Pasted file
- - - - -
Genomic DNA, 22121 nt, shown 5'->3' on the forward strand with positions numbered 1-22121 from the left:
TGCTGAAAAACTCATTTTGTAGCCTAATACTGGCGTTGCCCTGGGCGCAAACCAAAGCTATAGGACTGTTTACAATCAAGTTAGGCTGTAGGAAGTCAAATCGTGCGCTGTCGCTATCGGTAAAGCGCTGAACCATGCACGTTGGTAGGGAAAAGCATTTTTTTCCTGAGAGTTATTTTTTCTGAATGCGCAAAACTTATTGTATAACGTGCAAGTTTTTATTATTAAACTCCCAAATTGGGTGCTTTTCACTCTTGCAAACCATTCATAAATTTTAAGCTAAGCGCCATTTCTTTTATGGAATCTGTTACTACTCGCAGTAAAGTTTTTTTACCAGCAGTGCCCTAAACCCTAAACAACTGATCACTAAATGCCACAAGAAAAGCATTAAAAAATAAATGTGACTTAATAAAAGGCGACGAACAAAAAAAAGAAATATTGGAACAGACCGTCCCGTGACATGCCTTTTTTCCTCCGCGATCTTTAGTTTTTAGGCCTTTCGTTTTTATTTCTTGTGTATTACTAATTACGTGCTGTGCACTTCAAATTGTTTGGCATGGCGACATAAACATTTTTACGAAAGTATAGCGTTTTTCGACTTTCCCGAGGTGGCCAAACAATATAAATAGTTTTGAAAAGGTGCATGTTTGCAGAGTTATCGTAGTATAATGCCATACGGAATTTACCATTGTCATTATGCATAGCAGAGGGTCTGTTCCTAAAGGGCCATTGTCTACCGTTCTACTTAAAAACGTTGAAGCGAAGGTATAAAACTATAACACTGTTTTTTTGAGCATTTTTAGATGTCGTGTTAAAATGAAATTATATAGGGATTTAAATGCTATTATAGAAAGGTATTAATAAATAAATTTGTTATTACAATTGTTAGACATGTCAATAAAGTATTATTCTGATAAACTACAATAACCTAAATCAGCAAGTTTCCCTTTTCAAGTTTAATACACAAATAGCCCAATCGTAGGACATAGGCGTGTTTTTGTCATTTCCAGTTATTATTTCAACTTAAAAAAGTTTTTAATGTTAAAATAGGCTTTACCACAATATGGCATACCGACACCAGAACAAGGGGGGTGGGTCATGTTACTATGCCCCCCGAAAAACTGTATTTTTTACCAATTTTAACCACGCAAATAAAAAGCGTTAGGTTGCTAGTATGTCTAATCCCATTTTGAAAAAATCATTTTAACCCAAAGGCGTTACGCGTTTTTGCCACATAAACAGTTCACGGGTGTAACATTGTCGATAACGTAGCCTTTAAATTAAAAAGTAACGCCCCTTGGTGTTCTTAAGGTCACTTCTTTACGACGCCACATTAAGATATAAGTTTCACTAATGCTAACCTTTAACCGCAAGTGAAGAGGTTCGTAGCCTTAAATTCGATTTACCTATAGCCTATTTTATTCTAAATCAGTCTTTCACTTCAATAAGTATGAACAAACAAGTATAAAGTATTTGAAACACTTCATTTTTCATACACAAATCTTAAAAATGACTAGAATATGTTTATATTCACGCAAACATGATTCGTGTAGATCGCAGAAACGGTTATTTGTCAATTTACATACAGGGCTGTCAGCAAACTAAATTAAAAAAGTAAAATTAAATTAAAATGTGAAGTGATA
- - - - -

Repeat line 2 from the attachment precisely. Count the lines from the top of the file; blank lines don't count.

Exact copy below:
TGCTGAAAAACTCATTTTGTAGCCTAATACTGGCGTTGCCCTGGGCGCAAACCAAAGCTATAGGACTGTTTACAATCAAGTTAGGCTGTAGGAAGTCAAATCGTGCGCTGTCGCTATCGGTAAAGCGCTGAACCATGCACGTTGGTAGGGAAAAGCATTTTTTTCCTGAGAGTTATTTTTTCTGAATGCGCAAAACTTATTGTATAACGTGCAAGTTTTTATTATTAAACTCCCAAATTGGGTGCTTTTCACTCTTGCAAACCATTCATAAATTTTAAGCTAAGCGCCATTTCTTTTATGGAATCTGTTACTACTCGCAGTAAAGTTTTTTTACCAGCAGTGCCCTAAACCCTAAACAACTGATCACTAAATGCCACAAGAAAAGCATTAAAAAATAAATGTGACTTAATAAAAGGCGACGAACAAAAAAAAGAAATATTGGAACAGACCGTCCCGTGACATGCCTTTTTTCCTCCGCGATCTTTAGTTTTTAGGCCTTTCGTTTTTATTTCTTGTGTATTACTAATTACGTGCTGTGCACTTCAAATTGTTTGGCATGGCGACATAAACATTTTTACGAAAGTATAGCGTTTTTCGACTTTCCCGAGGTGGCCAAACAATATAAATAGTTTTGAAAAGGTGCATGTTTGCAGAGTTATCGTAGTATAATGCCATACGGAATTTACCATTGTCATTATGCATAGCAGAGGGTCTGTTCCTAAAGGGCCATTGTCTACCGTTCTACTTAAAAACGTTGAAGCGAAGGTATAAAACTATAACACTGTTTTTTTGAGCATTTTTAGATGTCGTGTTAAAATGAAATTATATAGGGATTTAAATGCTATTATAGAAAGGTATTAATAAATAAATTTGTTATTACAATTGTTAGACATGTCAATAAAGTATTATTCTGATAAACTACAATAACCTAAATCAGCAAGTTTCCCTTTTCAAGTTTAATACACAAATAGCCCAATCGTAGGACATAGGCGTGTTTTTGTCATTTCCAGTTATTATTTCAACTTAAAAAAGTTTTTAATGTTAAAATAGGCTTTACCACAATATGGCATACCGACACCAGAACAAGGGGGGTGGGTCATGTTACTATGCCCCCCGAAAAACTGTATTTTTTACCAATTTTAACCACGCAAATAAAAAGCGTTAGGTTGCTAGTATGTCTAATCCCATTTTGAAAAAATCATTTTAACCCAAAGGCGTTACGCGTTTTTGCCACATAAACAGTTCACGGGTGTAACATTGTCGATAACGTAGCCTTTAAATTAAAAAGTAACGCCCCTTGGTGTTCTTAAGGTCACTTCTTTACGACGCCACATTAAGATATAAGTTTCACTAATGCTAACCTTTAACCGCAAGTGAAGAGGTTCGTAGCCTTAAATTCGATTTACCTATAGCCTATTTTATTCTAAATCAGTCTTTCACTTCAATAAGTATGAACAAACAAGTATAAAGTATTTGAAACACTTCATTTTTCATACACAAATCTTAAAAATGACTAGAATATGTTTATATTCACGCAAACATGATTCGTGTAGATCGCAGAAACGGTTATTTGTCAATTTACATACAGGGCTGTCAGCAAACTAAATTAAAAAAGTAAAATTAAATTAAAATGTGAAGTGATA